Receiving Wide Coverage ...
Bank of Japan Fights Deflation: The Bank of Japan took steps toward a "monetary regime change" this Monday, announcing plans "to enact an ambitious program of further monetary easing" and raise its inflation target to 2%. The plan is intended to end "years of corrosive deflation" and was enacted under pressure from Japan's new Prime Minister Shinzo Abe. It involves (and this will sound familiar) "open-ended" asset purchases and a near-zero interest rate policy "as long as it is deemed necessary to achieve its price target." Asset purchases, however, are not set to begin until January 2014. The delay is one reason some analysts are ambivalent about whether this move will help curb deflation and bolster the economy. And, according to the Post, "popular magazines are already forecasting an 'Abe bubble' in share and real estate prices, driven by the money being pumped into the economy through government spending and monetary easing."
Wall Street Journal
Here's a story that will sound familiar to American Banker readers: Shelter Insurance Co. is closing its small bank, citing Dodd-Frank regulations as the reason. The closure, as American Banker noted earlier this month, marks a trend in which insurers, including Hartford Financial Services Group, Prudential Financial, MetLife and Allstate are bailing on banking rather than dealing with expensive Dodd-Frank accounting principles. The Journal writer acknowledges this trend, but expresses doubt about whether the problem will affect community banks that are not owned by an insurance company. Additionally, "an immortal law of finance states that the next crisis will erupt somewhere different from the previous one, so investors and regulators should train their sight on the entire financial landscape," he writes.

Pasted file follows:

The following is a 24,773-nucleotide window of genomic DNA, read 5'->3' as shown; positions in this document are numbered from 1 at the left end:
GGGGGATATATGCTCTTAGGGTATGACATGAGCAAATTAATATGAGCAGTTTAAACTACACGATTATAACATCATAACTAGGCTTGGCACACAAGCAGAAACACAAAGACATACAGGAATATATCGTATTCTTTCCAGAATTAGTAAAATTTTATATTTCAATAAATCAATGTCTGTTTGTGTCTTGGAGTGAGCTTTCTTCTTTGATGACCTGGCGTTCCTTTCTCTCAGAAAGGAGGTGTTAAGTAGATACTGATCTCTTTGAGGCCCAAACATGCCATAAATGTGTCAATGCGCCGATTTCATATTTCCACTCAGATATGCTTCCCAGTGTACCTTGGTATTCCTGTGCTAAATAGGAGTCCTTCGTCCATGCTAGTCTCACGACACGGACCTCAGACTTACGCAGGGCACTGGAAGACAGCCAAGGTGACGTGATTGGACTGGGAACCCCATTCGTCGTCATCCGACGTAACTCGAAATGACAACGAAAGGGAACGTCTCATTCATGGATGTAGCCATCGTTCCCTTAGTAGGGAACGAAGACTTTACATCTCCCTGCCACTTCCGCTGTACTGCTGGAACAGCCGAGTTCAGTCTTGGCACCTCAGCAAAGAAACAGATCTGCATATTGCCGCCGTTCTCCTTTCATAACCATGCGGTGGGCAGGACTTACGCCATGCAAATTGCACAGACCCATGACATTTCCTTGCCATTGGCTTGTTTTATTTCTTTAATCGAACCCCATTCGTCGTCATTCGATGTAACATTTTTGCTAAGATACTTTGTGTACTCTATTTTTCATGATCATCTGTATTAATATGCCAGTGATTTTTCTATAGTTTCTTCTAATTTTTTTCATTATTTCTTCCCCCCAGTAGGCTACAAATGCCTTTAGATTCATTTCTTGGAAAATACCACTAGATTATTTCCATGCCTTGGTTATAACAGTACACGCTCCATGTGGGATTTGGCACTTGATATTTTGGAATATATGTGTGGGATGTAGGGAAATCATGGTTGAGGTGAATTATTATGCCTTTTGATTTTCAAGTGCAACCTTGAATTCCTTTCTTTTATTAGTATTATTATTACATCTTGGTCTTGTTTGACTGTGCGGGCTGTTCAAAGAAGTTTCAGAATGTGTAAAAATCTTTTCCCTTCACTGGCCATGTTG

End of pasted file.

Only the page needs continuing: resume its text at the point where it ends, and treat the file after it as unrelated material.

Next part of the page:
The paper reports what amounts to more bad news for Barclays. A High Court judge rejected a plea from 106 current and former employees seeking anonymity during the first British damages claim trial over the manipulation of Libor. Additionally, the bank's wealth management unit's chief operating officer Andrew Tinney resigned a week ago, following allegations he suppressed a critical report on the unit's culture in the U.S. The report, written by consultancy Genesis Ventures, cited a "revenue at all costs" strategy and "fear and intimidation" culture at the bank, which is already trying to revamp its tarnished reputation following its involvement in the Libor scandal.
Andrew Haldane, the Bank of England's financial stability director, has proposed tougher bank bonus rules that would defer payouts for five to ten years in an effort to promote the long-term health of financial institutions.